LONDON (Reuters) - British septuagenarian crooner Engelbert Humperdinck will represent the United Kingdom at this year’s Eurovision Song Contest, according to the BBC, which chooses the country’s contestants.
The 75-year-old singer, best known for his 1967 hit “Release Me,” will be hoping to reverse a slump in fortunes for British acts at the annual sing-off.
“It’s an absolute honor to be representing my country for this year’s Eurovision Song Contest,” the singer told the BBC.
“When the BBC approached me, it just felt right for me to be a part of an institution like Eurovision. I‘m excited and raring to go and want the nation to get behind me!”
Humperdinck is the oldest Eurovision contestant and if he wins, will be the UK’s first triumph since Katrina and the Waves 15 years ago.
The competition takes place on May 26 in Baku, Azerbaijan, where it has generated considerable excitement but also seen the country’s human rights record come under closer international scrutiny.
In the latest example, Amnesty International said on Friday it hoped Humperdinck would draw attention to the issue of what it called “prisoners of conscience” being held in Azeri jails.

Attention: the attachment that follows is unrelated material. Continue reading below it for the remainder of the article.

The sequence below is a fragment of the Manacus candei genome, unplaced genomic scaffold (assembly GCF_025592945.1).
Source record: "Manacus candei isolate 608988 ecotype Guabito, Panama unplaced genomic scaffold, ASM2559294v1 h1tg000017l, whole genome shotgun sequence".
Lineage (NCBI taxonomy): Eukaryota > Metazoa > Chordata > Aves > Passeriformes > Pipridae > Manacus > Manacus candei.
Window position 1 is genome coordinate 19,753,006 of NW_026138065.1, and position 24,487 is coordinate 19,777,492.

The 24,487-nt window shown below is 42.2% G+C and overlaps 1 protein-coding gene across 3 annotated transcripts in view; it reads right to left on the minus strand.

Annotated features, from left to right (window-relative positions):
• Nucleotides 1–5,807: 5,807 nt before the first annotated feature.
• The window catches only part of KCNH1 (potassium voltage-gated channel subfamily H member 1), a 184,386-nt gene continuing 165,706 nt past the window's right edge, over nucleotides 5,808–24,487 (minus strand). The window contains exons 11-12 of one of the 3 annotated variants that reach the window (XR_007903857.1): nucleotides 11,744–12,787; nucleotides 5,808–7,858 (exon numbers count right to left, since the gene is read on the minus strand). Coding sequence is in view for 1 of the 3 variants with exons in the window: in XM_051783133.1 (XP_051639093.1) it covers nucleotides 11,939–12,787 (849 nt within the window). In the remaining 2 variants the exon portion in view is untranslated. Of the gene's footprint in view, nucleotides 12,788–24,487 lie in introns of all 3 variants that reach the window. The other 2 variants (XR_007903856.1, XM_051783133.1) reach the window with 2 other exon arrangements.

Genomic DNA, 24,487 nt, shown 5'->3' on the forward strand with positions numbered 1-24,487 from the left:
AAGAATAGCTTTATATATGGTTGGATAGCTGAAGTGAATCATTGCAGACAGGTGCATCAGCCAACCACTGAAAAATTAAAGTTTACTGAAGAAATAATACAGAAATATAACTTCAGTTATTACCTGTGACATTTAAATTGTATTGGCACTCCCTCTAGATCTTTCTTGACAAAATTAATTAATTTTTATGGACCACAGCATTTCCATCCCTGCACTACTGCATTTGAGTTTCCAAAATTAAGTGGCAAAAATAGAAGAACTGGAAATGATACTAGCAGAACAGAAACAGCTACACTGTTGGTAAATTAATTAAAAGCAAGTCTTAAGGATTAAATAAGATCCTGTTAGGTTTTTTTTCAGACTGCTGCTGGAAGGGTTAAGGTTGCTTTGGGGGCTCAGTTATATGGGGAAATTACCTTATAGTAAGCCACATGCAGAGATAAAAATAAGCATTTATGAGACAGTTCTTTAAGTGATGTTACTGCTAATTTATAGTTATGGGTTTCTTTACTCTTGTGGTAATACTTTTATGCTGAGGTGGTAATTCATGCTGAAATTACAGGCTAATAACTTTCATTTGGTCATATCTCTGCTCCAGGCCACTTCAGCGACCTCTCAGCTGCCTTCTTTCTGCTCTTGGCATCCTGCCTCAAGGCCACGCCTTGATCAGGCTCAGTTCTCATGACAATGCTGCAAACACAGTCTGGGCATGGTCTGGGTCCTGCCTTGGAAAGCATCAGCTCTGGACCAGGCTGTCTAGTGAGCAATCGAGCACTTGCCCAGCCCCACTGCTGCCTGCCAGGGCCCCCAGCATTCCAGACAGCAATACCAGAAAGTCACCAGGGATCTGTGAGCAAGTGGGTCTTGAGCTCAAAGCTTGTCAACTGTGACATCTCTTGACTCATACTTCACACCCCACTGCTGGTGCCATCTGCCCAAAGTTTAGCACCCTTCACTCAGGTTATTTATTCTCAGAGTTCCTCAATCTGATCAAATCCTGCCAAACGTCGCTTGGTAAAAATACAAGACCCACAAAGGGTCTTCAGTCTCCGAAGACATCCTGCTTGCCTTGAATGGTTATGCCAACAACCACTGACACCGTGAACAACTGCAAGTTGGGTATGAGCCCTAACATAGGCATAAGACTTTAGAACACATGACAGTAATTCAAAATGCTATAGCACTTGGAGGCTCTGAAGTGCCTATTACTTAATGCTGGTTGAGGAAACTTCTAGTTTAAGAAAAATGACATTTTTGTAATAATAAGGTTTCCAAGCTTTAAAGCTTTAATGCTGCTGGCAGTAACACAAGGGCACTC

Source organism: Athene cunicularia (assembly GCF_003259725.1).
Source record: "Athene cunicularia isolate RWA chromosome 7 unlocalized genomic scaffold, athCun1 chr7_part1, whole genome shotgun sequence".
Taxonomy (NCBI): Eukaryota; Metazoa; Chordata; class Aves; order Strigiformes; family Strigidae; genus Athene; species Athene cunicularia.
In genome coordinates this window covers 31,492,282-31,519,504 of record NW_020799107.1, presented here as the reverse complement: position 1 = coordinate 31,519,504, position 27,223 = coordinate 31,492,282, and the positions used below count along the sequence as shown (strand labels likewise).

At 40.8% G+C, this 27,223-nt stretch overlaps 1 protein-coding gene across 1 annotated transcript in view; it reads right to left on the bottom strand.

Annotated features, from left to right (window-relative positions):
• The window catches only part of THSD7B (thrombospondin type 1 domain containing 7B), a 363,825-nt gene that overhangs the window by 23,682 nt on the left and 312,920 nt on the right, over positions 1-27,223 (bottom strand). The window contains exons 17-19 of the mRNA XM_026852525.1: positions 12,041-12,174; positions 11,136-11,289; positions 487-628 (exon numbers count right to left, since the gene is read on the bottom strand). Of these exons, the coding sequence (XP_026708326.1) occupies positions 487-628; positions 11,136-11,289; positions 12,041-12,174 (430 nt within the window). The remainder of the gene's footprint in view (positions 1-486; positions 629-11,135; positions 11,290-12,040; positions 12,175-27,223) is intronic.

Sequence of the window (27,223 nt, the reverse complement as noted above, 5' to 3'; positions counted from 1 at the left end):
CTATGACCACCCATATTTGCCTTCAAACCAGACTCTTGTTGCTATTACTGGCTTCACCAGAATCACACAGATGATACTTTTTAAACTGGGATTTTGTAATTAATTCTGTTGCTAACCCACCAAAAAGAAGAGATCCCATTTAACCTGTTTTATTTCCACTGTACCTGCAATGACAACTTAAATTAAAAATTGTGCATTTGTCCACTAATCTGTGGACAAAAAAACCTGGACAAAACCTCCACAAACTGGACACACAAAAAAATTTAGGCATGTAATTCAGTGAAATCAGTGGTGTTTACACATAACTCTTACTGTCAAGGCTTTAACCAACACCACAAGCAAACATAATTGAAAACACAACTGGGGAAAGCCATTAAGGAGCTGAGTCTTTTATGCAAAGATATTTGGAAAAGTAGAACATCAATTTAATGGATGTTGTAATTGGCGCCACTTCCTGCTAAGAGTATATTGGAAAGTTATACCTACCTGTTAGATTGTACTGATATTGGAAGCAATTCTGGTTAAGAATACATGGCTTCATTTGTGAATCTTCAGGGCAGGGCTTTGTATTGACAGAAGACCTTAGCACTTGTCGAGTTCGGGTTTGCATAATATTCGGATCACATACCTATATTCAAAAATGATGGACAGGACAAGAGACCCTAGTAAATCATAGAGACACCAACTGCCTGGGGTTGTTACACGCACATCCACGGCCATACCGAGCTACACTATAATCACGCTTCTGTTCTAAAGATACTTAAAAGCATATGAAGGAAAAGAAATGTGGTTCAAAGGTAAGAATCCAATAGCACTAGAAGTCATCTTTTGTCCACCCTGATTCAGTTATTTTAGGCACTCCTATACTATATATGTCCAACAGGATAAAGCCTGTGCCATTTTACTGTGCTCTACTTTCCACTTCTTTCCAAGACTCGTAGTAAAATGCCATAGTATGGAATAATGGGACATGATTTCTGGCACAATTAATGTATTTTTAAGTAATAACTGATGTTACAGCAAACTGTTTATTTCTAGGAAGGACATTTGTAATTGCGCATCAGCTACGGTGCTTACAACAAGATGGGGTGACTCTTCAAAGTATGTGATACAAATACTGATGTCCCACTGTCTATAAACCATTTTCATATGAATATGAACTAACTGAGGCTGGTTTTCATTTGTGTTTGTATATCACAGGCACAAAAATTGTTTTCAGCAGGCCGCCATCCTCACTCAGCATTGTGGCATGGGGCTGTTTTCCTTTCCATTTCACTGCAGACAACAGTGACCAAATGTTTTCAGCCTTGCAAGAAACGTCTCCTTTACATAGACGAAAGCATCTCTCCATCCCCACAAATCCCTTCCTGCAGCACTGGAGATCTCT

“There is a deep irony in the announcement,” said Tim Hancock, campaigns director of Amnesty International UK, ahead of planned demonstrations in Azerbaijan over the weekend.
“Engelbert Humperdinck is famed for his song ‘Please Release Me’, yet, on the streets of Azerbaijan this Sunday protesters risk arrest by simply taking to the streets to display their discontent with the authorities.”
Western governments and rights groups accuse President Ilham Aliyev, who succeeded his father in 2003, of rigging elections and clamping down on dissent, notably last year during a series of protests in the capital inspired by the Arab Spring.
The government says Azerbaijan, located on the Caspian Sea, enjoys full freedom of speech and has a thriving opposition press.
Humperdinck’s song for the contest will be recorded in London, Los Angeles and Nashville and written by Martin Terefe and Sacha Skarbek.
Humperdinck, whose real name is Arnold Dorsey, has sold an estimated 150 million records worldwide during a 45 year career.
His participation could boost interest in this year’s Eurovision Song Contest, widely derided in Britain as a celebration of kitsch but taken more seriously in many other European countries and watched by a television audience of more than 100 million people.
Reporting by Mike Collett-White, editing by Paul Casciato